Modi govt reaches out to Congress, seeks support on GST bill
The government has reached out to the Congress seeking its support for the passage of the Constitution amendment bill to enable the rollout of the goods and services tax (GST), four days before the monsoon session of Parliament commences.india Updated: Jul 15, 2016 14:01 IST
The government has reached out to the Congress seeking its support for the passage of the Constitution amendment bill to enable the rollout of the goods and services tax (GST), four days before the monsoon session of Parliament commences.
The GST bill is among the three key bills on economic reforms to have faced prolonged negotiations and delay in their passage in the last five years. The pension fund bill and insurance laws amendment bill are the other two.
The passage of the pension fund bill that introduced 26% foreign direct investment (FDI) in the sector and the insurance bill, which raised FDI to 49% from 26%, became possible only when the Bharatiya Janata Party (BJP) and the Congress agreed to do so.
For the GST bill too, the consent of two biggest parties in Parliament looks essential for its smooth sail.
The proposed legislation seeks to bring a uniform tax structure subsuming a number of imposts and the government claims that it will help add 1% to 2% to the country’s GDP.
Senior minister M Vankaiah Naidu called up leader of opposition in the Rajya Sabha Ghulam Nabi Azad on Thursday and solicited the principal Opposition party’s support for the bill reminding him of that the Congress was its architect.
Sources said Naidu told Azad that regional parties like J Jayalalithaa’s AIADMK, which has been opposed to the bill, and the Trinamool Congress have broadly come on board although they have some concerns.
The government expressed its willingness to address the sticking points in the proposed legislation and come to the negotiating table with an open mind.
The Congress will now hold internal consultations on the issue following which a formal meeting between leaders of the main opposition party and finance minister Arun Jaitley could take place either Friday or Saturday.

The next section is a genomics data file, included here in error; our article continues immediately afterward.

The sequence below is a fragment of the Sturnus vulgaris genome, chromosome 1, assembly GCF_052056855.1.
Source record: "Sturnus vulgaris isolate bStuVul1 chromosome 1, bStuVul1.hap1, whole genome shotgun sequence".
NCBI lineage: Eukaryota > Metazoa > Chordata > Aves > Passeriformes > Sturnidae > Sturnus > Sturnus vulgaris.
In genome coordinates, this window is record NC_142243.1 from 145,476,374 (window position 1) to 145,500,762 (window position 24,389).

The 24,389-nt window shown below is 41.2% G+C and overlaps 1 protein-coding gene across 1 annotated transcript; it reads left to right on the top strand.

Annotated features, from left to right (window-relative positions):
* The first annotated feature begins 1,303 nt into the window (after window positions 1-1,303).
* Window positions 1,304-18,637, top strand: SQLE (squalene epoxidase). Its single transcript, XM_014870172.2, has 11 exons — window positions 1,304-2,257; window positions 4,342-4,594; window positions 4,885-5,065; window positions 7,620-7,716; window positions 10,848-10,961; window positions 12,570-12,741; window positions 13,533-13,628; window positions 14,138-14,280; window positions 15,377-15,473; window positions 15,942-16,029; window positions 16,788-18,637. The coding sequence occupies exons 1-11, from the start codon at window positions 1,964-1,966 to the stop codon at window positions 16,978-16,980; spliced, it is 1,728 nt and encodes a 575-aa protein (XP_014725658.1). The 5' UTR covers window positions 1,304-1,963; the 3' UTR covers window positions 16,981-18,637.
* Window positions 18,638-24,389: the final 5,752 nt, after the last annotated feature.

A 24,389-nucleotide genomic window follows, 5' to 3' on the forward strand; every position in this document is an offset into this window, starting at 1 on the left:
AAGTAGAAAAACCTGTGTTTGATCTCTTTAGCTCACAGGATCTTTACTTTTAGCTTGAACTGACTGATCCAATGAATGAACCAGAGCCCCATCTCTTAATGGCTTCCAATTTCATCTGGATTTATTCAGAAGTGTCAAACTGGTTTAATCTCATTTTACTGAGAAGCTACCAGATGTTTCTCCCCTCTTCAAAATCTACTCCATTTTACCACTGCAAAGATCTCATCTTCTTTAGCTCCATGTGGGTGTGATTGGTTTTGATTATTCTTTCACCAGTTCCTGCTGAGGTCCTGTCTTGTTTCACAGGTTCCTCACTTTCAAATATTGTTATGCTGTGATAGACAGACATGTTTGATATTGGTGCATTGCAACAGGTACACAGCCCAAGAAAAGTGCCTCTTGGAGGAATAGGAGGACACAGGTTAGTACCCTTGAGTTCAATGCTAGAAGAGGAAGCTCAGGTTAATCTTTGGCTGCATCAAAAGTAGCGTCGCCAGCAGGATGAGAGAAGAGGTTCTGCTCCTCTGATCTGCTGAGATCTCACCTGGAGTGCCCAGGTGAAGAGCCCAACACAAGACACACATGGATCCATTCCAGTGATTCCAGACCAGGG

The government is likely to consult former finance minister P Chidambaram, who has been entrusted by the party leadership with the task of formulating the Congress’ stand on the GST. Congress has been pressing for a cap of 18% as part of the constitutional amendment bill.
The party, however, has started indicating its flexibility and willingness to talk to the government over its list of three demands including the one on capping the GST rates at 18%, the major hurdle in its passage so far.
So, that brings the BJP again at the negotiating table with the Congress.
“If we can get the Congress on board, it saves us from the trouble of gruelling negotiations with around 10-15 parties to ensure we have numbers at the right time. And it is always better to have the largest party on board because if the Congress decides to stick to its disruptive tactics, the Constitution amendment bill can’t be passed due to the absence of order on the floor of the House,” a senior minister said recently.
The number game in the Rajya Sabha makes it clear that if the Congress and the BJP come together, they alone can pass any bill, even if other parties are not forthcoming.
In case of the GST bill, the BJP has an advantage: almost all regional parties have asked for a speedy implementation of the bill.
The Left parties have their own list of amendments and even the Biju Janata Dal (BJD) wants a few tweaks in the current draft. But the CPI(M) and the BJD have also stated that they don’t want to stand in the way of the GST bill’s passage.
The Congress has so far washed out two sessions in the Rajya Sabha where the GST bill is stuck. In all meetings on House agenda, the party had warned the ruling dispensation not to bulldoze the GST bill until there is a consensus.
And the BJP managers like Naidu, while boasting of enough numbers to pass the bill, have never failed to add: “We want to take the Congress on board.”
As far as the principal opposition party is concerned, the strategy of blocking the Rajya Sabha is losing its firepower. Party managers understand well that too much disruption can also isolate the Congress in the shrinking opposition space.